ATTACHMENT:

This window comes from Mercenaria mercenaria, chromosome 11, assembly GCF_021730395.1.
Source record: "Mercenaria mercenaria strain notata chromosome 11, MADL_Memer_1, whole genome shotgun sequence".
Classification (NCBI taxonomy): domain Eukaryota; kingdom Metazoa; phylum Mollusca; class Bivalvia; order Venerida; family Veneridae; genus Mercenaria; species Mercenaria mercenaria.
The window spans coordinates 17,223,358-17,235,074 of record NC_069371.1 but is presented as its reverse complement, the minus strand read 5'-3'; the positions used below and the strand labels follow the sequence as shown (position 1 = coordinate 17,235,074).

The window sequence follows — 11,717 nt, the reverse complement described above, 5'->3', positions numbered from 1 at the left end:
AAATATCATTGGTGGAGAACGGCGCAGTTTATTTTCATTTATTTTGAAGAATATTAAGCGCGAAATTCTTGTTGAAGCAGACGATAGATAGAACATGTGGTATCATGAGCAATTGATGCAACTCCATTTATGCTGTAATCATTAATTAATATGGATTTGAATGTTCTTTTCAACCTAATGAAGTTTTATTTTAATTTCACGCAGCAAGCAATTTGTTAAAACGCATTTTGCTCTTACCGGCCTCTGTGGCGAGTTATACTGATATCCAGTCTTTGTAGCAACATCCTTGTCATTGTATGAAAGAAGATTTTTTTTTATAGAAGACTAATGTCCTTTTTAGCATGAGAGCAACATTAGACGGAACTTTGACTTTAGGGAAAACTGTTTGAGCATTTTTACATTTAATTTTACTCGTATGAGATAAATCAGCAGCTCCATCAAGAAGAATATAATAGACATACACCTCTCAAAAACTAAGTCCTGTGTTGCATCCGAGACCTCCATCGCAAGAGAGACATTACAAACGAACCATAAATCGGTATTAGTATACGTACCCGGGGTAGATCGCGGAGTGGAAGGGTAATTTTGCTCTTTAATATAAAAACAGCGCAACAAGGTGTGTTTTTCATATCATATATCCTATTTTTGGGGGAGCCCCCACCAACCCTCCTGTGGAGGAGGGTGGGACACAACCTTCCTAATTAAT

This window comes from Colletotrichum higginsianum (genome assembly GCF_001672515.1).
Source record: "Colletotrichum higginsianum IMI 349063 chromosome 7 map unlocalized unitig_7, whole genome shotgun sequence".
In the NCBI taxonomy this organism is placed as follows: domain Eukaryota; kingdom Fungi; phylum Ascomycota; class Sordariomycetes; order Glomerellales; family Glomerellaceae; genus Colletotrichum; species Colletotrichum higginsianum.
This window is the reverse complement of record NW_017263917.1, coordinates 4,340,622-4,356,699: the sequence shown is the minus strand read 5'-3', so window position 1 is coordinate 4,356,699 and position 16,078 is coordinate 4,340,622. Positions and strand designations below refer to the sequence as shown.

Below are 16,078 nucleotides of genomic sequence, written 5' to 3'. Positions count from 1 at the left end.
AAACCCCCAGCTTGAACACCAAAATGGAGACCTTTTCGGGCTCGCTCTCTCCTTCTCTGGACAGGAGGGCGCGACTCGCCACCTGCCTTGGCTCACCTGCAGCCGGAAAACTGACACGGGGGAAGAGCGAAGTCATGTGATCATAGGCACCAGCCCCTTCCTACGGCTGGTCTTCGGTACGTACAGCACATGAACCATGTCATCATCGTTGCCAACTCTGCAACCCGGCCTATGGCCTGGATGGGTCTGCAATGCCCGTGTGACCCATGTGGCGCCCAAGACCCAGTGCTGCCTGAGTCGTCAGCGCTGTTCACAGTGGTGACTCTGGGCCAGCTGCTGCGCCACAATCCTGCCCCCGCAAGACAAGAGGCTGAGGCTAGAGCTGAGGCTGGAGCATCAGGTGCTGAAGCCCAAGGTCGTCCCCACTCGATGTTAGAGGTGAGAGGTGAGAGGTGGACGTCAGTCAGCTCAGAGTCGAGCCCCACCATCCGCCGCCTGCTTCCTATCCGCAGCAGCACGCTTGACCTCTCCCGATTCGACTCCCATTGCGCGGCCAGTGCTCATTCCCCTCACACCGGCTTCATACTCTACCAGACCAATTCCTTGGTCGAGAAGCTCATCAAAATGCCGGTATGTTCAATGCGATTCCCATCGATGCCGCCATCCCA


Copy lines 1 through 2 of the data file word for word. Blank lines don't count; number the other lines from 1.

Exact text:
This window comes from Mercenaria mercenaria, chromosome 11, assembly GCF_021730395.1.
Source record: "Mercenaria mercenaria strain notata chromosome 11, MADL_Memer_1, whole genome shotgun sequence".